The Pileated Woodpecker: Observations of a New Family
Birding Tips: Observing Woodpeckers in Nature
In a previous article, I shared my observations of the nesting process of these beautiful birds. During the early part of May, I noticed Mr. and Mrs. P relieved each other of their nesting duties much more frequently than they had before. Something was up. Something had changed.
Then, sometime between May 7th and May 12th, it was obvious to me that the PW eggs had hatched. Ma and Pa P still took turns in the nest, but now they were feeding babies, as evidenced by their movements and new sounds I heard coming from the nest. As Mom or Dad approached, I heard a sound that can only be described as a cross between a cicada and a cricket—an unusual-sounding squawk.
Then Mom (or Dad) would rapidly poke their heads in and out of the opening. This told me they were feeding the hatchlings. You see, Pileated Woodpeckers feed their young by regurgitating into the little ones’ mouths. Gross, I know, but that’s what they do.
You can listen to the sound of a newborn pileated woodpecker; the third selection on AllAboutBirds.org is the sound of the newborns asking to be fed. While you’re there, play the other two “calls” buttons to hear adult calls. Finally, there’s a button to activate their drumming sound.
Another Look at the Nest
Thankfully, my woodpecker family is used to me nosing around with my camera. On one such expedition, I noticed these growths (see photos) on neighboring trees that look (and feel) like clam shells; they’re hard as rocks.
I’ve since discovered the shell-like protuberances are bracket fungus, also known as shelf fungus. The bad news is they form on dead or diseased trees. This scares me somewhat because when the fungus forms on tree trunks, the entire tree is weakened and can fall over. It’s interesting to note that the rings on the fungi indicate the amount of growing seasons they’ve survived. In other words, just as do tree rings, the rings on this type of fungus determines its age.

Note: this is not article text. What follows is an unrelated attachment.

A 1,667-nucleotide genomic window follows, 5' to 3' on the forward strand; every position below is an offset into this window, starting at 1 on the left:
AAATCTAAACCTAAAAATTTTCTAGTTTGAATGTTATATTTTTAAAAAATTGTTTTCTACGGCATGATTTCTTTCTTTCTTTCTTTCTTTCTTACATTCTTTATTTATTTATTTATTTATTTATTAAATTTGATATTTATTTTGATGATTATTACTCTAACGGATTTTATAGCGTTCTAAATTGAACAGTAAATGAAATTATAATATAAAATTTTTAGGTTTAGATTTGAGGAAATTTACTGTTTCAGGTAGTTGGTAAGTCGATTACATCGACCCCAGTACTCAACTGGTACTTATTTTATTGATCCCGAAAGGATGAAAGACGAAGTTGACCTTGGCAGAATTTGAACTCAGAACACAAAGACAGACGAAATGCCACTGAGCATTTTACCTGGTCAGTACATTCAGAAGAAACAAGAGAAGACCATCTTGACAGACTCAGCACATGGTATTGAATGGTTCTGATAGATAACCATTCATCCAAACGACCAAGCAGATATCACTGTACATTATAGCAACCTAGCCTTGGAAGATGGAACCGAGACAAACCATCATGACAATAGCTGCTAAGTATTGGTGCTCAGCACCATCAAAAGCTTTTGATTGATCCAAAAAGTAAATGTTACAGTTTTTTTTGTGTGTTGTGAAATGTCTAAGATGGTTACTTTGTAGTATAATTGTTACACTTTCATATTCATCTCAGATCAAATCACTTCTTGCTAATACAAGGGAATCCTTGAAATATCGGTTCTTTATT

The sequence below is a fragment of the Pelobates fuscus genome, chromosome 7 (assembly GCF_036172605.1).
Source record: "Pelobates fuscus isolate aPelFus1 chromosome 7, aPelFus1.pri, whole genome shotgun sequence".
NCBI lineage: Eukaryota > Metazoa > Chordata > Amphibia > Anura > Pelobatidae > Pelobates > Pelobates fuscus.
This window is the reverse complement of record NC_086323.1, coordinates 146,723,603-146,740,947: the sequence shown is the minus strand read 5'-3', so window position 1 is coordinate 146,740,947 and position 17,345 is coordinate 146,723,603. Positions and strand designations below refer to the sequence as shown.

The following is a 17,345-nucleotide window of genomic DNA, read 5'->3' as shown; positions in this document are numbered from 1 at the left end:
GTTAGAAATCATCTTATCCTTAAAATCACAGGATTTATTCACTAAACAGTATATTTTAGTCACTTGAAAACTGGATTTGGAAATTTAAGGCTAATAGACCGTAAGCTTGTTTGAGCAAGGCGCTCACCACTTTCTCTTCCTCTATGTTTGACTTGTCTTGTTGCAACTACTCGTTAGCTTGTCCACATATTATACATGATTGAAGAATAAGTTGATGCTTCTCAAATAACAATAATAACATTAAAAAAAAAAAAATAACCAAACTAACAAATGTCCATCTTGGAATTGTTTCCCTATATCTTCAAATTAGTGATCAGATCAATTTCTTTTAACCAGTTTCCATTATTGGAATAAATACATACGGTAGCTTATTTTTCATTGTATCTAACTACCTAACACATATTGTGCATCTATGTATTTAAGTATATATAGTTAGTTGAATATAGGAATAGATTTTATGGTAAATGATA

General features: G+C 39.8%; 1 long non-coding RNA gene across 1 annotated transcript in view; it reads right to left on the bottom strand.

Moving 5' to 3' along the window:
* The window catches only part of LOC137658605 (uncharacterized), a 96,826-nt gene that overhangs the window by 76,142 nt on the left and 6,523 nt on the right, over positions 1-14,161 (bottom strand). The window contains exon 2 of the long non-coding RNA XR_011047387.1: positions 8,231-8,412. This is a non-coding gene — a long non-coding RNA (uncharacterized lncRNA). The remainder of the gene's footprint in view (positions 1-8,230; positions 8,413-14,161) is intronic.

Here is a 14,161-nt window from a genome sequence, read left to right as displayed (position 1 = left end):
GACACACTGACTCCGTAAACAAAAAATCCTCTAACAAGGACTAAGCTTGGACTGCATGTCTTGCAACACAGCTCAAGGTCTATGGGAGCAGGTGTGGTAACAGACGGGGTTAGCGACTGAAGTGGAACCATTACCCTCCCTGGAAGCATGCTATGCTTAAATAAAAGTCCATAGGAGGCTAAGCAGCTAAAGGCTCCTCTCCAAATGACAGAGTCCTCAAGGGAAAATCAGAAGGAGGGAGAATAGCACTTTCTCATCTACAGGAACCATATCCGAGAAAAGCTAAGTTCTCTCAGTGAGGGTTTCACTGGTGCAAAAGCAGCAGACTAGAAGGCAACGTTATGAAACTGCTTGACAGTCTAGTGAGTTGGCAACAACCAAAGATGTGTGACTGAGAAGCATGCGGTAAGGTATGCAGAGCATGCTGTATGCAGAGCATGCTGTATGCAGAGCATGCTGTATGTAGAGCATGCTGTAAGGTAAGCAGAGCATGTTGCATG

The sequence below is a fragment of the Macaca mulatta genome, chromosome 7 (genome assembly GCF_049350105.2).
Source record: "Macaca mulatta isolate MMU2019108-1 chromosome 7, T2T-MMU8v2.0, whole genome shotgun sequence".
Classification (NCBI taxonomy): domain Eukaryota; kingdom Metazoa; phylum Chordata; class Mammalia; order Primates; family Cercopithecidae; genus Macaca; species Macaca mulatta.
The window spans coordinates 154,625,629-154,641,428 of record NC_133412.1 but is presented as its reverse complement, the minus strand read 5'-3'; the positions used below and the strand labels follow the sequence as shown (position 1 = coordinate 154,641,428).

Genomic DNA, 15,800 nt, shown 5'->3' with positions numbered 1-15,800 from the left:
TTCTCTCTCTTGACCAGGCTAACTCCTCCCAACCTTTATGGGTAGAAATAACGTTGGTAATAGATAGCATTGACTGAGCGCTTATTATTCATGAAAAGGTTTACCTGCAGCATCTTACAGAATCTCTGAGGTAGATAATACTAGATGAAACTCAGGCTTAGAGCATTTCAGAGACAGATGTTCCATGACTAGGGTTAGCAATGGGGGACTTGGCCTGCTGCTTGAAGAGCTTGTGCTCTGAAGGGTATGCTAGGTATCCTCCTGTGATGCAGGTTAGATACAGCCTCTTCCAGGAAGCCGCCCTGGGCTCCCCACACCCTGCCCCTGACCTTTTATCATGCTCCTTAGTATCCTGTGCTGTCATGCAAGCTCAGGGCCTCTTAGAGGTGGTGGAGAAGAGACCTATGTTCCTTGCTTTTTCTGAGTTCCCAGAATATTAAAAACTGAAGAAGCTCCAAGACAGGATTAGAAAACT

How Woodpeckers Design Their Nests
As I looked up at the PW nest, I realized Mr. P built the habitat directly underneath a bracket fungus. What an ingenious architect he is! I’m thinking he did so for the following reasons:
- To provide shelter from the elements
- To provide shelter from predators and/or squirrels
- To provide shade (the nest faces south)
- To provide an educational tool for the nestlings
The reason I make the last statement is, although the chicks were still being fed by their parents, I witnessed the young male pecking at the growth. I don’t know if he was strengthening his bill or actually foraging for bugs—possibly both.
The fact of the matter is, Mr. P chose the site he felt was most conducive to giving his new family all the comforts of home, including an on-site classroom. Pretty smart, huh?
How Woodpeckers Tend to Their Young
Over the next few weeks, I noticed changes in the parents’ and babies’ behavior. Oh, by the way—we have two babies: a male and a female. I saw them both peeking out from the nest one day but didn’t have my camera handy. Bummer!